Al-Qaeda's front group in Iraq has claimed a wave of attacks across Iraq in the run-up to Shiite mourning rituals on New Year's Eve that killed 23 people, the SITE Monitoring Service said on Monday.
The Islamic State of Iraq (ISI) also trumpeted its ability to launch the attacks despite heavy security put in place for Shiite pilgrims as they walked to the shrine city of Karbala for the annual rituals for a revered figure in Shiite Islam.
The December 31 attacks struck in more than a dozen towns and cities and also left 83 people wounded, officials said.
"In continuation of the series of waves launched by the War Ministry of the Islamic State of Iraq... Allah is pleased for the mujahedeen to direct a new wave of strikes against targets that were carefully selected," ISI said in statement posted on the Internet, according to a translation provided by SITE.
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"Most of the groups were successful in reaching their targets, despite the security alert by the Safavid government and their gathering of forces in preparation for these operations, and in protection for the season of their polytheistic visits to the graves of those they worship in Karbala."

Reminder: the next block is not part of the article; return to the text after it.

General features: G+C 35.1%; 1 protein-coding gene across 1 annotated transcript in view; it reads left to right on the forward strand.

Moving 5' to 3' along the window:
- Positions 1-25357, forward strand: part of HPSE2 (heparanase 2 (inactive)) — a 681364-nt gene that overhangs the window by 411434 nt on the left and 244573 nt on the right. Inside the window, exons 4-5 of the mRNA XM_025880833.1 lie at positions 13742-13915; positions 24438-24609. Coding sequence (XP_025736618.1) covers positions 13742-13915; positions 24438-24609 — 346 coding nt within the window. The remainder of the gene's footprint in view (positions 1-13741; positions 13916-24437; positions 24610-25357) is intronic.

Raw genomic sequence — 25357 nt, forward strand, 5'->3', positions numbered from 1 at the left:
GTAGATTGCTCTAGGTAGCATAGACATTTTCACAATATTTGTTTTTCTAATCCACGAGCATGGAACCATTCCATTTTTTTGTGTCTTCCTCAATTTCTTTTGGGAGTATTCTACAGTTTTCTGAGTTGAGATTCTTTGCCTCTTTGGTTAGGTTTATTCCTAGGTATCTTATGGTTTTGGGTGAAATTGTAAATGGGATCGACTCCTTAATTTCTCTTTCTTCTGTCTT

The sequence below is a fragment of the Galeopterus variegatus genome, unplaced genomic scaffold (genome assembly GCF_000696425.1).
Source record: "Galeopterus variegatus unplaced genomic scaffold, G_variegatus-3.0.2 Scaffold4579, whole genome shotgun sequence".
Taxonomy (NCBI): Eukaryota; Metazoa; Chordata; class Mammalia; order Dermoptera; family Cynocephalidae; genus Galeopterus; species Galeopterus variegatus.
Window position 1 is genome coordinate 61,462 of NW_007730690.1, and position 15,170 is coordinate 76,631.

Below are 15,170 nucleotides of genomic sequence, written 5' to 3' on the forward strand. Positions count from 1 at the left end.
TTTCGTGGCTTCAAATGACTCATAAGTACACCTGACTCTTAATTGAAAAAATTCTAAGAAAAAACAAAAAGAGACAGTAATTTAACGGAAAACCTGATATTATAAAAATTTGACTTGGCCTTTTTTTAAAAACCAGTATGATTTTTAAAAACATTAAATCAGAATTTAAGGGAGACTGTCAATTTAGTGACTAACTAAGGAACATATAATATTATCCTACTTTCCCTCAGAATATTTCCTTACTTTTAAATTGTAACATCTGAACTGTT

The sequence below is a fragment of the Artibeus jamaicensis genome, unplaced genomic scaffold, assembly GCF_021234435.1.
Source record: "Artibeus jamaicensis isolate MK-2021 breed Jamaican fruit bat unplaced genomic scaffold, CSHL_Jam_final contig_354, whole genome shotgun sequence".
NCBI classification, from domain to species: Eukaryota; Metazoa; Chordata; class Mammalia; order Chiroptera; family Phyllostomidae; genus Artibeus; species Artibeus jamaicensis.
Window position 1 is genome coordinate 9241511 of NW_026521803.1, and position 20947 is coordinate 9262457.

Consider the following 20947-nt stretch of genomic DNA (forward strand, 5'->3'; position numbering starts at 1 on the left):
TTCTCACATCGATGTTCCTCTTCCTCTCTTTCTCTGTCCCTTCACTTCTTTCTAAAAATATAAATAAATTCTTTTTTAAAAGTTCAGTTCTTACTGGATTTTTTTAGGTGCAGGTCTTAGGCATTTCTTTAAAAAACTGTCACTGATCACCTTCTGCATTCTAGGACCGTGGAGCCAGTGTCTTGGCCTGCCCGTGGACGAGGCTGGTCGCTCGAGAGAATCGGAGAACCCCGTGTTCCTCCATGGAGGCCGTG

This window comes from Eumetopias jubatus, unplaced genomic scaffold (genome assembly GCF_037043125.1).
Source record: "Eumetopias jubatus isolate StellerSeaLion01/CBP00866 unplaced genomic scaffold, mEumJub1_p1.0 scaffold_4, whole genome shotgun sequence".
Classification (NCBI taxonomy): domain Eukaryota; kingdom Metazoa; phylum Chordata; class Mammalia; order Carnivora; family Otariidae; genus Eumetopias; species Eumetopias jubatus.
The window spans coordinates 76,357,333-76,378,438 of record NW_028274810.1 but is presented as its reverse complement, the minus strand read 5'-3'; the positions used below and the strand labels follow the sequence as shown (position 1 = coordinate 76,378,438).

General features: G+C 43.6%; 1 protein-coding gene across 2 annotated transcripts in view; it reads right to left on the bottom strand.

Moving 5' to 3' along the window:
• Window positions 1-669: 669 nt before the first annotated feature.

It was making a pejorative reference to the Shiite-led government in Baghdad, implying that it was under the domination of formerly Safavid-ruled neighbouring Iran.
The attacks came in the lead-up to Arbaeen commemorations, which climaxed on Thursday when Shiites marked 40 days after the Ashura anniversary commemorating the slaying of Imam Hussein, one of Shiite Islam's most revered figures, by the armies of the caliph Yazid in 680 AD.
Sunni militants often use the rituals as an opportunity to increase attacks against Shiites.
Al-Qaeda's front group is widely seen as weaker than during the peak of Iraq's sectarian bloodshed from 2006 to 2008, but is still capable of carrying out mass-casualty attacks on a regular basis.